1,500 forest fires reported across Maharashtra in 5 weeks
As per data from the FSI’s real-time forest fire mapping, the state has recorded 2,488 forest fire alerts since January this yearmumbai Updated: Mar 28, 2018 10:31 IST
Forest officials said there has been a significant rise in forest fire incidents in the past five weeks (last week of February onwards), as more than 300 cases have been reported per week. The numbers constitute to more than 40% (3,487) cases reported in 2017. Most of the fires were man-made.
“Based on data received from the Forest Survey of India (FSI), we documented more than 1,500 cases of forest fires from the entire state between February and March so far,” said RS Yadav, additional principal chief conservator of forest (protection), state forest department, in-charge of controlling forest fires.
He added, “Forests are being burnt deliberately to clear land for agriculture purposes. Only a handful of cases are relate to fires starting owing to rise in temperature.”
As per data from the FSI’s real-time forest fire mapping, Maharashtra has recorded 2,488 forest fire alerts since January this year — the highest in India. The number for the entire country is 22,128. This means Maharashtra has recorded 11% of all forest fire alerts in India. FSI data also revealed that Maharashtra had the highest number of forest fires in the last seven days with 1,023 alerts, followed by Madhya Pradesh (832 alerts) and Chhattisgarh (647 alerts).
A complaint filed by citizens’ group Watchdog Foundation with the state, on Monday, regarding recurring man-made forest fires (about 250) along the Western Ghats, parts of Panvel in Raigad district to Ratnagiri, states more than 1,000 acres of forest land was charred in the first two weeks of March.
“The situation is alarming because the number of forest fires reported in the past two months is more than those reported in the past two years. This It is disastrous for animals, as they will be forced to leave their natural habitat and enter human settlements. The government needs to initiate action at once,” said Godfrey Pimenta, trustee, Watchdog Foundation.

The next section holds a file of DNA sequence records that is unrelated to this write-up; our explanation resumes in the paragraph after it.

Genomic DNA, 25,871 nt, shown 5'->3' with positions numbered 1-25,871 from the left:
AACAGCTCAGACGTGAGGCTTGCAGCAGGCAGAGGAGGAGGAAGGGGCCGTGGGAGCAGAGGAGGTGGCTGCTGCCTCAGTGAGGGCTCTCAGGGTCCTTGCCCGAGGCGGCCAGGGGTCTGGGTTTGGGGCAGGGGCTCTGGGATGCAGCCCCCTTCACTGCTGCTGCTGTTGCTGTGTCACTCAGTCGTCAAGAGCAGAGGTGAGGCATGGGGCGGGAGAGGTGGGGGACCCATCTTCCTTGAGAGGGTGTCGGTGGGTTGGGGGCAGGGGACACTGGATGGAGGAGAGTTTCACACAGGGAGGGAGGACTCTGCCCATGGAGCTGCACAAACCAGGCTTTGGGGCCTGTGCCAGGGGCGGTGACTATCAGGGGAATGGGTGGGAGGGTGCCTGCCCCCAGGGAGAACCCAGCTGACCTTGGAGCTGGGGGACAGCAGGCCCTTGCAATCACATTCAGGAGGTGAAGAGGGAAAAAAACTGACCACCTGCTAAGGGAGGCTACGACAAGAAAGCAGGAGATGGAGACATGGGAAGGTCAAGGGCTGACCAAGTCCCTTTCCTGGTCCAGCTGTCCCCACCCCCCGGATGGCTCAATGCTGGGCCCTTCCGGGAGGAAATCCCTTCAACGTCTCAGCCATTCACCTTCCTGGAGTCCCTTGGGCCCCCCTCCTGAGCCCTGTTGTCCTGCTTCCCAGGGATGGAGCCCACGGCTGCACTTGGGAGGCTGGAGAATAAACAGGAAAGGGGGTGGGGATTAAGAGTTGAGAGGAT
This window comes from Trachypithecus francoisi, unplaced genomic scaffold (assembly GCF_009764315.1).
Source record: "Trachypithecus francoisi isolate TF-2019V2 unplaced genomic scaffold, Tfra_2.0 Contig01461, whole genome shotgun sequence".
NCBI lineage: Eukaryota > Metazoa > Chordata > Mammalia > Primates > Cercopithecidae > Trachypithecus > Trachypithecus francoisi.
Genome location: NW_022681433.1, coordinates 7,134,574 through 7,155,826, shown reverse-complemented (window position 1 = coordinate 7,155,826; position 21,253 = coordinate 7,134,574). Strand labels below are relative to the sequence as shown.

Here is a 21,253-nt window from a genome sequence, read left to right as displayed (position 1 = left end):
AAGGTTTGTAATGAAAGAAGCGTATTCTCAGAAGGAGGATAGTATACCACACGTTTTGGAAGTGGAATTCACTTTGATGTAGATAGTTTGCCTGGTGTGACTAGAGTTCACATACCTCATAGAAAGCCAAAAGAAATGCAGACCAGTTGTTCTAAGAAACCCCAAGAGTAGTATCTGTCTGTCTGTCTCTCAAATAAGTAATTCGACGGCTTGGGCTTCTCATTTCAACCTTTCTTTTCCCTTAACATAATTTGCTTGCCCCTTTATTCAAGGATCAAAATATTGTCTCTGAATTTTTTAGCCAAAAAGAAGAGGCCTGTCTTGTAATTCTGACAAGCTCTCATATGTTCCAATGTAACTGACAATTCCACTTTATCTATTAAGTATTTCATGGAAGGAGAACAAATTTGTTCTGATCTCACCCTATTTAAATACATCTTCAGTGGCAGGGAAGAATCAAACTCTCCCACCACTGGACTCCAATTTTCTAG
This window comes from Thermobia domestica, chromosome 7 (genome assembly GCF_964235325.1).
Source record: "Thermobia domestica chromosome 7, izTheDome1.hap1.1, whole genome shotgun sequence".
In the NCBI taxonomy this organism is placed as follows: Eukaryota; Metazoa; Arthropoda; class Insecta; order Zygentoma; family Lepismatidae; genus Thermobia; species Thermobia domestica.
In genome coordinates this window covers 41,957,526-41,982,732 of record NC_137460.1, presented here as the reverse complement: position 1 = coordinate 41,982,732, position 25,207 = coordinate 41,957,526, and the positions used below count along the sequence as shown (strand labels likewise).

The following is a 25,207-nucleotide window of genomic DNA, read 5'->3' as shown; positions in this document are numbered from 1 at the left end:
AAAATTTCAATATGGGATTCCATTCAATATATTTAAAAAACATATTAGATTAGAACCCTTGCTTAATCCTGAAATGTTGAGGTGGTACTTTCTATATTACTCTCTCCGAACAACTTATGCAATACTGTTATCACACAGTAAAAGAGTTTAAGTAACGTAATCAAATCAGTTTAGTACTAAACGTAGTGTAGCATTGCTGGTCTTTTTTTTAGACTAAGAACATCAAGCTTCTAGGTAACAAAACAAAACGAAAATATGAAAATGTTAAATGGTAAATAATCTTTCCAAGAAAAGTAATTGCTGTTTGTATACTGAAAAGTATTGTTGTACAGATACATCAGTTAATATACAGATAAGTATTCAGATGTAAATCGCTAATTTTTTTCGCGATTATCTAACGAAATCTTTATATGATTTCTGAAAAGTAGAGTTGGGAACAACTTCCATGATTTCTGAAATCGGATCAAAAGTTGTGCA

Satellite images from Indian Space Research Organisation (ISRO) have showed a rise in forest fires during the first week of March along the Western Ghats. Details published by the United Nations – Office of Outer Space Affairs – revealed that between 6 and 11 March, 32 forest fires were detected near Bodi Hills, Ahamalai, Kurangani and Kottagudi, all located in the same expanse of the ghats.
Senior forest officials also said lack of manpower is a cause of concern. “In some cases, one range forest officer is in charge of many hectares of forests. To control such fires, more manpower is needed,” said P Srivastava, additional principal chief conservator of forest, Information and Technology, state forest department. “This issue is not just confined to India, but every country is facing similar problems to curtail forest fires.”
On March 13, four deliberately lit forest fires were reported from protected forest areas inside and around Sanjay Gandhi National Park (SGNP). On March 10, nine trekkers died in a forest fire on the Kurangani Hills in Tamil Nadu’s Theni district. The trekkers had entered the hills without prior permission from the state government.
“Most fires, which are being lit up, are owing biotic pressures on forests such as dependence of people on natural resources. Only a few forest fires are natural. The problems needs to be addressed through community participation. Joint forest management communities (including locals) need to develop a mechanism to spread awareness, build watchtowers and cut off the fire as soon as possible,” said Shailesh Tembhurnikar, apccf (conservation), state forest department.